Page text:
I don't see the Bible making that claim for itself--though in II Timothy, Paul says that all scripture is indeed profitable for many things. Why, if the Bible is infallible, would we need to make the ADDITIONAL claim ON BEHALF of the Bible that it is indeed infallible--would an infallible book not make that claim for itself?
Well my friend it does in a round about way. But I already spoke to that point. And concerning that point, I like this for apologetics:
Isa 46:8 Remember this, and shew yourselves men: bring it again to mind, O ye transgressors.
Isa 46:9 Remember the former things of old: for I am God, and there is none else; I am God, and there is none like me,
Isa 46:10 Declaring the end from the beginning, and from ancient times the things that are not yet done, saying, My counsel shall stand, and I will do all my pleasure:
Isa 46:11 Calling a ravenous bird from the east, the man that executeth my counsel from a far country: yea, I have spoken it, I will also bring it to pass; I have purposed it, I will also do it.
Isa 46:12 Hearken unto me, ye stouthearted, that are far from righteousness:
Isa 46:13 I bring near my righteousness; it shall not be far off, and my salvation shall not tarry: and I will place salvation in Zion for Israel my glory.
BTW, what has been translated from the Hebrew as "salvation" is the name Yeshua (Jesus)... I love context.

So how should we, as followers of Jesus, approach scripture? Sometimes, I think I see Jesus revering the scriptures he had, the Law of Moses--like during his wilderness temptations. Other times, though, it seems like he dismisses the Mosaic Law--particularly those scriptures regarding the Sabbath, the purity scriptures, and the scripture on divorce. Lots of people I know like to say that because Jesus was God he could do whatever he wanted in regard to the Word--but if God never changes, why did He change his eternal Word?
Well here we are, back to context. Never did Jesus break the law or teach against it. What was happening was the Sages (Rabbis), Priests and scribes had added to the Word. For instance, there was never a prohibition against eating the gleaning on the Sabbath, the Rabbis and Priests were chastening Him for not washing His hands after the custom of the Elders (a man-made "fence" law). Many more examples like this are misinterpreted by those that did not know the cultural context and the difference between the written law and the "oral" law(traditions). I do not say this to denigrate the church, only to illustrate the importance of context. Of the over 30,000 different denominations worldwide, some will tell you that they are right and everyone else will burn. Others will say that there are many paths to the same God. And neither is the Truth, because there is only one Elohim and He has only one perfect Son.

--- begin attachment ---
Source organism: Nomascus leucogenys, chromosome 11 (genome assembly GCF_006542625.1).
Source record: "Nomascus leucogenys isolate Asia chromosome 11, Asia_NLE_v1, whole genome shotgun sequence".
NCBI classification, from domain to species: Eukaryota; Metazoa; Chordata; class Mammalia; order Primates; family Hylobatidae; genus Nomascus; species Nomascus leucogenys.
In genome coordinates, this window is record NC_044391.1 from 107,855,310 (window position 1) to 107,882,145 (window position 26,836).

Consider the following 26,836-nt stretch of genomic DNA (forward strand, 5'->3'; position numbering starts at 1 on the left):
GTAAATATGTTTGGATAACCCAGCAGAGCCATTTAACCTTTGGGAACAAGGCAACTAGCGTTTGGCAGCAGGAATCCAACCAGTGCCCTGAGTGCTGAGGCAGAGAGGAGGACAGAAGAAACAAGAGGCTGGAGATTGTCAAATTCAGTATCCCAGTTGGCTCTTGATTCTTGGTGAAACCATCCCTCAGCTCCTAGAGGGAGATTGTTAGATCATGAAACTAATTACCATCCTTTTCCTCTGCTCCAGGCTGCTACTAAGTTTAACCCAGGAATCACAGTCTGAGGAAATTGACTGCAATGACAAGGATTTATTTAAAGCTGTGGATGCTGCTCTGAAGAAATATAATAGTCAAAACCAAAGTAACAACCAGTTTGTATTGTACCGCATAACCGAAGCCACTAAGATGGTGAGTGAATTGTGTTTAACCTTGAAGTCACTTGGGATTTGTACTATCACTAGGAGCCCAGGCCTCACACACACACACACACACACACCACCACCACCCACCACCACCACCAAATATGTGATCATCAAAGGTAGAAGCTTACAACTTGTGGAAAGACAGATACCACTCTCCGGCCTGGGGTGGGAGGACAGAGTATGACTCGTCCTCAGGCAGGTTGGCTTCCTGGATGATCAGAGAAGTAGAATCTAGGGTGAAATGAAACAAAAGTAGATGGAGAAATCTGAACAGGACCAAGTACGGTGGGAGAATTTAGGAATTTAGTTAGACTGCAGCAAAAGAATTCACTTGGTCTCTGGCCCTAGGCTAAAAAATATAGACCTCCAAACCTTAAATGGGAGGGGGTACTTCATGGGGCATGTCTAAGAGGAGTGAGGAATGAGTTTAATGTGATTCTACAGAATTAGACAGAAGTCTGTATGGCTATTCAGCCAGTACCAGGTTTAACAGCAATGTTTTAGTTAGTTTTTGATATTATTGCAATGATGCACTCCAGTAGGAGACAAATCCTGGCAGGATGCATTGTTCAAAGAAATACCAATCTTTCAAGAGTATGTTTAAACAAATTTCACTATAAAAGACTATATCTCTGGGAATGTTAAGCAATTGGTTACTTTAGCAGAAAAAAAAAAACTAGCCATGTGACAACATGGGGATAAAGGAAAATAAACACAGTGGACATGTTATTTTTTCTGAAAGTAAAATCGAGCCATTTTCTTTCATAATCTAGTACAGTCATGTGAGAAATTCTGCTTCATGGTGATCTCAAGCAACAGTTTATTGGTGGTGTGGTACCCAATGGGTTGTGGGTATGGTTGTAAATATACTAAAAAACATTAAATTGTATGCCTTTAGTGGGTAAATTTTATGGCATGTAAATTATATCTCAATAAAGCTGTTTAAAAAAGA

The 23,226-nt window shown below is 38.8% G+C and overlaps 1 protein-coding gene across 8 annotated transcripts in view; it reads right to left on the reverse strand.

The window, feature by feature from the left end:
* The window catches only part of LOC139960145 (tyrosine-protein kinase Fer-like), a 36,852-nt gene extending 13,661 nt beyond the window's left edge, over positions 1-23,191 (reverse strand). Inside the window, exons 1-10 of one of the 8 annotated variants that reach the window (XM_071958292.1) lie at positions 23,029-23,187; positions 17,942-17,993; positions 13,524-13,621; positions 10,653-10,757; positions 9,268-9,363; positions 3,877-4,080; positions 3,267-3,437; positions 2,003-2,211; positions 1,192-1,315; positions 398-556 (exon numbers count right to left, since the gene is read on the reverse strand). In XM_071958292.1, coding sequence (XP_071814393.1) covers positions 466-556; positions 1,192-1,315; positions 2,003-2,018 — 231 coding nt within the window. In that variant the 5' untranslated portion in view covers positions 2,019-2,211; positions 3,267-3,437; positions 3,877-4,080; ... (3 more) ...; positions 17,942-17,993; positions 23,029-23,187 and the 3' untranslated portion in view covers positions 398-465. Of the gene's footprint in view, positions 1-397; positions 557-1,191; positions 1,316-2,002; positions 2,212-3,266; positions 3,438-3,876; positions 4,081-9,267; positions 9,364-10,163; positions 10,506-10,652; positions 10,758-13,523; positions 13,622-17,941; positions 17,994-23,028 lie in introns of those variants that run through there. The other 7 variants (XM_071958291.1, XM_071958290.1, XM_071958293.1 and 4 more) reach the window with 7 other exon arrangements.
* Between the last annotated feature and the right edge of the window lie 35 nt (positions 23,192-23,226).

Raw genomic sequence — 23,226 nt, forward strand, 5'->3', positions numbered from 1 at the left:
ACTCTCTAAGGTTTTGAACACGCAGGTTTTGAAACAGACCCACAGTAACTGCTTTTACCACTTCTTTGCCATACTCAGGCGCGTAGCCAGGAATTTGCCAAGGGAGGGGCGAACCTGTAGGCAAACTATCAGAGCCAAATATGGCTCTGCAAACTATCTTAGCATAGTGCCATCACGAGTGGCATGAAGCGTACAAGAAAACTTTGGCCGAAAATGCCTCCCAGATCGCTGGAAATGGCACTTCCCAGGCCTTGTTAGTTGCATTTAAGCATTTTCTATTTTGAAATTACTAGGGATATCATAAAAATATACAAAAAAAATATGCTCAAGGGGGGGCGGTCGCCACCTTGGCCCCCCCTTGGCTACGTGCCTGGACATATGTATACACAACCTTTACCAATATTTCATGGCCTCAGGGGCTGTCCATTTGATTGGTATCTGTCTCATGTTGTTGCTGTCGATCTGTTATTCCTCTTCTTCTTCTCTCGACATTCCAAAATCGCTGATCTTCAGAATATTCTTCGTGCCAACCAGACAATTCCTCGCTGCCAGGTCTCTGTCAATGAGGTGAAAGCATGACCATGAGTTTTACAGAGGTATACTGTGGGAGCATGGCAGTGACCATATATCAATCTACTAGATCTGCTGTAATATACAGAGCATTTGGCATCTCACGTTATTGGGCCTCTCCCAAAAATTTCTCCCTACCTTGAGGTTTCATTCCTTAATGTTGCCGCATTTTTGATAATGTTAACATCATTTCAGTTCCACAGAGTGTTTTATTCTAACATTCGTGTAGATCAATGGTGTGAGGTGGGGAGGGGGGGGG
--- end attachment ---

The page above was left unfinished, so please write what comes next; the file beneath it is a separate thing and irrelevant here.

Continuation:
Truth is, not your Parent, Principal, Pastor, Priest, Preacher or Pope will stand with you on the Day of Judgment. It will be you alone, standing before Him.

And, if we must then conclude that the law is just a temporary expression of an eternal Word, and then apply it to the New Testament canon, we have something of a loose standard for interpreting scripture. So, uh, that's where I'm at--how SHOULD we approach interpreting the Bible?
My friend, in our country there is a staggering volume of law applicable in different jurisdictions, to different people, at different times, under different circumstances and to different types of people (male, female, engineers, firefighters, solders, etc.). There are many things that have changed in this country over time. But all these laws are still "on the books" as they say. Now try to apply the same reasoning to scripture. Things change. People change. Times change. He never changes. His Word never changes. Nor does His love for His children. Try to take that to the scriptures with you. That and a little context. Perhaps it will help.

Be Blessed